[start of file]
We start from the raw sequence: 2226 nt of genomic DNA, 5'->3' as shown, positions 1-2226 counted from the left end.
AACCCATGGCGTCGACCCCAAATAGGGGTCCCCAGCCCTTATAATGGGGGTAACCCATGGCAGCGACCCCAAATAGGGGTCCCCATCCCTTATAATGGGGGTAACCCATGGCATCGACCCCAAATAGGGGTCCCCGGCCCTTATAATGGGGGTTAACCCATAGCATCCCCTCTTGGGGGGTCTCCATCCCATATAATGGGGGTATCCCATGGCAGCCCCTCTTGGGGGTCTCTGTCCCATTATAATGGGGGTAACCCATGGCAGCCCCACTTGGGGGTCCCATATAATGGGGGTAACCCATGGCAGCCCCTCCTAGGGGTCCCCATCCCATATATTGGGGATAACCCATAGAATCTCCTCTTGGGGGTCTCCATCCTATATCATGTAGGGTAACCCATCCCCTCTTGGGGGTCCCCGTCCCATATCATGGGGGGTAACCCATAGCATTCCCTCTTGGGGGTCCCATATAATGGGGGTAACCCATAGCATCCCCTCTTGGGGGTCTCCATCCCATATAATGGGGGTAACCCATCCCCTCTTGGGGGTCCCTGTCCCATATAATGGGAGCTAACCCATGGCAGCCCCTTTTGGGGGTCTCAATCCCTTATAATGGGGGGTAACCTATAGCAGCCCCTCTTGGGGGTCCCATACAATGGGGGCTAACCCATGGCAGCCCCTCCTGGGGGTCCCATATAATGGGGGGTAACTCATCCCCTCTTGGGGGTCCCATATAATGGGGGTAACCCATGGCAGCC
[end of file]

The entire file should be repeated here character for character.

We start from the raw sequence: 2226 nt of genomic DNA, 5'->3' as shown, positions 1-2226 counted from the left end.
AACCCATGGCGTCGACCCCAAATAGGGGTCCCCAGCCCTTATAATGGGGGTAACCCATGGCAGCGACCCCAAATAGGGGTCCCCATCCCTTATAATGGGGGTAACCCATGGCATCGACCCCAAATAGGGGTCCCCGGCCCTTATAATGGGGGTTAACCCATAGCATCCCCTCTTGGGGGGTCTCCATCCCATATAATGGGGGTATCCCATGGCAGCCCCTCTTGGGGGTCTCTGTCCCATTATAATGGGGGTAACCCATGGCAGCCCCACTTGGGGGTCCCATATAATGGGGGTAACCCATGGCAGCCCCTCCTAGGGGTCCCCATCCCATATATTGGGGATAACCCATAGAATCTCCTCTTGGGGGTCTCCATCCTATATCATGTAGGGTAACCCATCCCCTCTTGGGGGTCCCCGTCCCATATCATGGGGGGTAACCCATAGCATTCCCTCTTGGGGGTCCCATATAATGGGGGTAACCCATAGCATCCCCTCTTGGGGGTCTCCATCCCATATAATGGGGGTAACCCATCCCCTCTTGGGGGTCCCTGTCCCATATAATGGGAGCTAACCCATGGCAGCCCCTTTTGGGGGTCTCAATCCCTTATAATGGGGGGTAACCTATAGCAGCCCCTCTTGGGGGTCCCATACAATGGGGGCTAACCCATGGCAGCCCCTCCTGGGGGTCCCATATAATGGGGGGTAACTCATCCCCTCTTGGGGGTCCCATATAATGGGGGTAACCCATGGCAGCC